“Well, then, come along; no use to take truck and leave money.” “Well, come on then. No use in taking loot and leaving money behind.”
“Say, won’t he suspicion what we’re up to?” “Hey, won’t he suspect that we’re up to something?”
“Maybe he won’t. But we got to have it anyway. Come along.” “Maybe, maybe not. But we’ve got to get it—can’t just leave it here. Come on.”
So they got out and went in. So they got out of the boat, climbed back on board the steamboat, and went back inside the cabins.
The door slammed to because it was on the careened side; and in a half second I was in the boat, and Jim come tumbling after me. I out with my knife and cut the rope, and away we went! The door slammed shut because it was on the side of the boat that was tilted upward. I jumped in the boat in a split second, and Jim came running after me. I got out my knife, cut the rope, and away we went!
We didn’t touch an oar, and we didn’t speak nor whisper, nor hardly even breathe. We went gliding swift along, dead silent, past the tip of the paddle-box, and past the stern; then in a second or two more we was a hundred yards below the wreck, and the darkness soaked her up, every last sign of her, and we was safe, and knowed it. We didn’t touch the oars and we didn’t speak—not even a whisper. We barely breathed. We glided along quickly, dead silent, past the tip of the paddlewheel at the stern. A second or two more and we were a hundred yards downstream from the wreck. The darkness swallowed it up, every bit of her. We e knew we were safe.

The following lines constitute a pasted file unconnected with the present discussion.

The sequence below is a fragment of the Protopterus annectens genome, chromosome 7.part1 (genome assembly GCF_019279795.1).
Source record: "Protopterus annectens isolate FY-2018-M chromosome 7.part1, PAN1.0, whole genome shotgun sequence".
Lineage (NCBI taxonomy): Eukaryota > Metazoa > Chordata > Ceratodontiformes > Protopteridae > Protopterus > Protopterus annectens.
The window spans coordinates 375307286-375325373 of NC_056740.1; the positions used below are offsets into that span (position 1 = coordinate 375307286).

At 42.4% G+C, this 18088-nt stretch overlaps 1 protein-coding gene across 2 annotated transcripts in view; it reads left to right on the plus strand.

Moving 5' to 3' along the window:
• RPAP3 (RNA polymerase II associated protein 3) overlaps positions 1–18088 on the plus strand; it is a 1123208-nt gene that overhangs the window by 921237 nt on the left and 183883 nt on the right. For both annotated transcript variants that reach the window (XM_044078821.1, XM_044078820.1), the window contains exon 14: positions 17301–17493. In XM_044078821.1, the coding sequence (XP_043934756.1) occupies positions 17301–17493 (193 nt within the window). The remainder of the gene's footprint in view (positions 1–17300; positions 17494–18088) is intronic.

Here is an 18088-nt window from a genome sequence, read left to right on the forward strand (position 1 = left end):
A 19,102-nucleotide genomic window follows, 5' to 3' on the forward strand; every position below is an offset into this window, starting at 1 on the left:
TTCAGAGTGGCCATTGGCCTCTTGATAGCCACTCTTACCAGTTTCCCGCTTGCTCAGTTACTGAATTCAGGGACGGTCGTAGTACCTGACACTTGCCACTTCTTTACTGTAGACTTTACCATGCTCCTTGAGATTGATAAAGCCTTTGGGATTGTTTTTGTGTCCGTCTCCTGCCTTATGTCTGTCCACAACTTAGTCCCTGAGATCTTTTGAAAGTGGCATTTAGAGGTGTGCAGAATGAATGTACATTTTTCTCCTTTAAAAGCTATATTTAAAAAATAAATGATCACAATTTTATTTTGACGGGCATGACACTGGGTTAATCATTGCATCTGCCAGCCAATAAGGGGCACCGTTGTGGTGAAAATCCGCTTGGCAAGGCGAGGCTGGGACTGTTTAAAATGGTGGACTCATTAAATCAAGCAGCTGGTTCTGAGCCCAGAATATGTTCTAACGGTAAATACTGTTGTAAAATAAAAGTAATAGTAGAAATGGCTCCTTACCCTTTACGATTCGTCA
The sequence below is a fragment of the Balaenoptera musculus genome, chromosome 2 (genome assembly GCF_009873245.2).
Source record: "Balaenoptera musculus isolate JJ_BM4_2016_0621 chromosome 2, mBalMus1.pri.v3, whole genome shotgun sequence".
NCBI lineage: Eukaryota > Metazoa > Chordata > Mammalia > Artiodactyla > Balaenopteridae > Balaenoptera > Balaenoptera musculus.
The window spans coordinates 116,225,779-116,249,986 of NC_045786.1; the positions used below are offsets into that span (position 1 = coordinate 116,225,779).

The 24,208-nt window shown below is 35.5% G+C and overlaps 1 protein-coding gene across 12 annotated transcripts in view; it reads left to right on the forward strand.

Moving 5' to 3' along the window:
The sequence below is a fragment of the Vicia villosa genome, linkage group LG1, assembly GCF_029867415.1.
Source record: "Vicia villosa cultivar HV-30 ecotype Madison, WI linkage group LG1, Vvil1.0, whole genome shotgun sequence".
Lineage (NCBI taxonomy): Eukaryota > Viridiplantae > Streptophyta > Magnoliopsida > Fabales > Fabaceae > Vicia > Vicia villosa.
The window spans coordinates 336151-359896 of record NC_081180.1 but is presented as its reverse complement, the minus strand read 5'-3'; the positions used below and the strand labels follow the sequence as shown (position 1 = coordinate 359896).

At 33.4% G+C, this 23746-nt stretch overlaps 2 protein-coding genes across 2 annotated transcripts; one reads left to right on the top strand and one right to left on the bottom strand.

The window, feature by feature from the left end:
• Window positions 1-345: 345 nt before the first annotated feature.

When we was three or four hundred yards down-stream we see the lantern show like a little spark at the texas door for a second, and we knowed by that that the rascals had missed their boat, and was beginning to understand that they was in just as much trouble now as Jim Turner was. When we were three or four hundred yards downstream, we saw the lantern appear like a spark in the darkness at the cabin door. We knew that the scoundrels had realized their boat was gone and that they were now in just as much trouble as Jim Turner.
Then Jim manned the oars, and we took out after our raft. Now was the first time that I begun to worry about the men—I reckon I hadn’t had time to before. I begun to think how dreadful it was, even for murderers, to be in such a fix. I says to myself, there ain’t no telling but I might come to be a murderer myself yet, and then how would I like it? So says I to Jim: Jim started rowing, and we took off after our raft. I began to worry about the men on the wreck—I guess I hadn’t had time to think about them before. I began to think how awful it would be to be in their position, even if they were murderers. After all, I might become a murderer like them one day? How would I like to be stranded like that? So I turned to Jim and said: